“Stay. Learn to love me.” ~ Manolito Montoya Like millions of others, I grew up with “The High Chaparral” & adored rascally, impetuous, Manolito Montoya, with his infectious smile. The show fuelled my love for horses &, some years later, I realised my dream, by acquiring my first horse; a ‘buckskin’, in cowboy-terms, followed by a chestnut Arab, reminiscent, for me, of Manolito’s wonderful “Macadoo”. Six months ago, childhood memories were re-awoken when the TCM TV channel showed re-runs of series 1 & 2 of “The High Chaparral”, leading me to research Henry Darrow online. I’m so glad I did as, not only did I find fellow fans on Facebook, but it opened up the route, via this marvelous book, to gain an insight into the life of one of my favourite actors. Being a huge Sci-Fi & Fantasy fan, biographies are not my normal choice, but I interrupted an absorbing, currently popular tome of fantasy, to read, “Lightning in the Bottle”, & didn’t stop, once begun, sometimes reading into the small hours. Henry’s journey, from the pre-Manolito days & beyond, was quite a rollercoaster, in both his private, & professional, lives. The account portrays a man without ego, who ‘put his neck on the line’ for the Hispanic community; then an ethnic minority, which was not viewed sympathetically in the film industry, resulting in often derogatory type-casting. He had to rise above criticism from the very people for whom he was making a stand, when he changed his name to a more European-sounding one, in order to be considered for roles. Supported, in particular, by his Mum, who came across to me as his primary driving force, the story unfolds, depicting his tenacity & spirit, as he pursues the career of which he dreamed. I hadn’t realised that Henry had been in so many TV shows, film & theatre productions, in the decades following “High Chaparral”. Whilst there is so much more to this gentleman than his work with that series, reading between the lines, the essence, & strength, of Manolito lies at the heart of Henry & they are inseparable. This must be what carried him through the highs & lows of life. The pages are ruthlessly honest about some of the low periods & choices Henry made, yet they are recounted with neither regret, nor excuses, for decisions taken, & paths chosen. He risks criticism, & judgment, for some of this material & it takes guts to bare one’s soul to the world. It’s clear that Henry has a way with people of all ages, & backgrounds, resulting in his being held in high regard, not just by ‘die-hard’ fans, but also people in the industry, whose lives have been touched by this “Hispanic Hurricane”. For me, Henry will always be Manolito Montoya & I’m so glad that his charisma shone through, dazzling the show’s creators, leaving them no choice but to deviate from their original idea of how the young Montoya should be portrayed, so that we saw the complex, loveable, charming, intertwined personas of Henry & Mano. My autographed copy (signed with personal messages from both Henry, & Jan) will always remain a treasured possession. It contains many quotes from numerous, diverse sources but, for me, the one at the beginning, spoken by Manolito & taken from the 1967 “High Chaparral” episode, “A Joyful Noise”, encapsulates the spirit of the man & book. I invite you all the buy his biography & comply with his request.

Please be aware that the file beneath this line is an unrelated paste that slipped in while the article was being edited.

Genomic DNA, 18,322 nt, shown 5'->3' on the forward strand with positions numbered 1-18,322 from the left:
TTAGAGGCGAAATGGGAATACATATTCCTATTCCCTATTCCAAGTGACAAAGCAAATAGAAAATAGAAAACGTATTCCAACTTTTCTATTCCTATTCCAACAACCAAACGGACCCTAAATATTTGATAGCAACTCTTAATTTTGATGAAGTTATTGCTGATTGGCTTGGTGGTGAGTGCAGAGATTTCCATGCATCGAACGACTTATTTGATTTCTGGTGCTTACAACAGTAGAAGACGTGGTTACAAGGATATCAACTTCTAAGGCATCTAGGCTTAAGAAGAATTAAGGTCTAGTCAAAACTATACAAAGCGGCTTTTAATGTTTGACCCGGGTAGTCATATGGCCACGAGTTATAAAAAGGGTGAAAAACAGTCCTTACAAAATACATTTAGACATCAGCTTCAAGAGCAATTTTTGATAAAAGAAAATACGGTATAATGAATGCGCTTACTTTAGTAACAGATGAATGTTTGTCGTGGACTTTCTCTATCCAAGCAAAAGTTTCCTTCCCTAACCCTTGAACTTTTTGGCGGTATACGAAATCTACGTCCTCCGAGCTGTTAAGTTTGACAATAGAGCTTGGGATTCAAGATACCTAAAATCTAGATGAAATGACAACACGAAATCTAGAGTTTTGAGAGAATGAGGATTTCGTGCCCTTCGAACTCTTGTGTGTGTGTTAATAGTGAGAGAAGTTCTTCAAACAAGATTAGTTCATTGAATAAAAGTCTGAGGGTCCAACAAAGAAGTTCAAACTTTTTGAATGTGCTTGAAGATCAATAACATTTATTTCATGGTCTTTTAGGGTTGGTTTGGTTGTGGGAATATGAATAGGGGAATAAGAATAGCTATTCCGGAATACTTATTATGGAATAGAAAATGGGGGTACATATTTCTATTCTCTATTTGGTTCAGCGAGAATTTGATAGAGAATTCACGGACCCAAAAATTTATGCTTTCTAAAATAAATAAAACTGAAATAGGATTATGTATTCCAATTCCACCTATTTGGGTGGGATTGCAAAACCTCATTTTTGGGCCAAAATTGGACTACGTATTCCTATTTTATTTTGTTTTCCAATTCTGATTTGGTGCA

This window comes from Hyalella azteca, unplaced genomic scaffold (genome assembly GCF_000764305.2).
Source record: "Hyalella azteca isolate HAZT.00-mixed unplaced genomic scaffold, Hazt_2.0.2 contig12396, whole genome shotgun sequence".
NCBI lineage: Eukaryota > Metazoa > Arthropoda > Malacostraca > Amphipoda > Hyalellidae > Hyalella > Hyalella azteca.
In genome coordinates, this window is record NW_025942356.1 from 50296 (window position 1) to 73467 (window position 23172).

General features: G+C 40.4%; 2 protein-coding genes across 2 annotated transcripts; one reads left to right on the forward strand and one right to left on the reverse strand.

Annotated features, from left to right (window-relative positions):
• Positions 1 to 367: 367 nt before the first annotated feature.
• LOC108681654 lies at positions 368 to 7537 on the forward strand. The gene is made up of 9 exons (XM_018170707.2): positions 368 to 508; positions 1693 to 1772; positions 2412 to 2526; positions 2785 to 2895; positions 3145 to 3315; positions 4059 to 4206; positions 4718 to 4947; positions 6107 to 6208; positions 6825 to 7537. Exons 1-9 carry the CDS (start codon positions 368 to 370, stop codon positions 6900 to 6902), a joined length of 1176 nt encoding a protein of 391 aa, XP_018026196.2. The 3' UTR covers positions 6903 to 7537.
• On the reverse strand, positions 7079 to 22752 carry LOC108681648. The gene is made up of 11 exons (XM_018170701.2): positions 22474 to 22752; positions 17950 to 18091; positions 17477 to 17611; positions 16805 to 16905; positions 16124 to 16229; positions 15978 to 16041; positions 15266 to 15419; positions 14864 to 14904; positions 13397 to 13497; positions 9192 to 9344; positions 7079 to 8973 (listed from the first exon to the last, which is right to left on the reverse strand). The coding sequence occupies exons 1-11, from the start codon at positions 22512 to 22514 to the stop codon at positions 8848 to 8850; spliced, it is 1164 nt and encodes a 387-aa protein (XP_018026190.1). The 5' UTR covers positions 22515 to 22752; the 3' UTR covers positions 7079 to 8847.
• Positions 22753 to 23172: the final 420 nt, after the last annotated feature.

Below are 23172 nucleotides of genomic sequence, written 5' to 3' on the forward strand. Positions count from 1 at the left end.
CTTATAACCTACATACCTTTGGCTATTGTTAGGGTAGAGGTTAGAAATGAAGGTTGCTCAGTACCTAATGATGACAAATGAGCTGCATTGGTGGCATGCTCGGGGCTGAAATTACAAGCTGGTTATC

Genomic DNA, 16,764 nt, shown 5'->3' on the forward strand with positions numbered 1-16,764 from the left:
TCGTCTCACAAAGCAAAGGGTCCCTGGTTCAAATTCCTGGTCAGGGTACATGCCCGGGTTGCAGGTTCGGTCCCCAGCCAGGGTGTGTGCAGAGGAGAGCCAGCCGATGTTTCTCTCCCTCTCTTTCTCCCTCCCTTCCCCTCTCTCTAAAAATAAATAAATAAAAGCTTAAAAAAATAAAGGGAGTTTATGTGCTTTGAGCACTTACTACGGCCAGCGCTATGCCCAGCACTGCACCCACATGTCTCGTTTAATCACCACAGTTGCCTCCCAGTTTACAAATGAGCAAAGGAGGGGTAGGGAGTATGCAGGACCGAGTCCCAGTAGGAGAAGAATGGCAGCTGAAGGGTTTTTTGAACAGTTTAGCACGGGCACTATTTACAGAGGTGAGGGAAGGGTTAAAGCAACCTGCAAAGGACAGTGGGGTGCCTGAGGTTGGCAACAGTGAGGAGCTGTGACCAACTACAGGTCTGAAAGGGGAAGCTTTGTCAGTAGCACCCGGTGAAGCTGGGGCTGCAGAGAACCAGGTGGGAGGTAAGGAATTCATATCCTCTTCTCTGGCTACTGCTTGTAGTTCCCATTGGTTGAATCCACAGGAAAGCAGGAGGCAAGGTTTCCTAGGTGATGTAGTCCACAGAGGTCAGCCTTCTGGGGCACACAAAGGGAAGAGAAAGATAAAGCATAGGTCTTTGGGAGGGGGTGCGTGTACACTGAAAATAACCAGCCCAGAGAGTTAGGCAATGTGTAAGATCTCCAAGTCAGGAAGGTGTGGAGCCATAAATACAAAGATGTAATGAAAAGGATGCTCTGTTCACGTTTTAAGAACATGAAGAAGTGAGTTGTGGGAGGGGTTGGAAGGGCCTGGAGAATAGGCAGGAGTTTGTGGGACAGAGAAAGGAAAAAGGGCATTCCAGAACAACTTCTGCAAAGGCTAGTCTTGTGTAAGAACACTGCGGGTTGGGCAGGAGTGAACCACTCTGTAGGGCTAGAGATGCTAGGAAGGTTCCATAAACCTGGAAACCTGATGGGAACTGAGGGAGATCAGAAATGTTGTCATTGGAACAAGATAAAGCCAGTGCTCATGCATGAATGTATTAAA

SylviaNC More than 1 year ago
An engaging and candid account of the life and career of Henry Darrow, as well as an enlightening look at the Hollywood scene from a Latino perspective. It is refreshingly honest without becoming a lurid tell-all, and Ms. Pippins effectively captures Mr. Darrow's warm, playful personality. He is truly a remarkable man, both on paper and in person. I thoroughly enjoyed this book, and highly recommend it.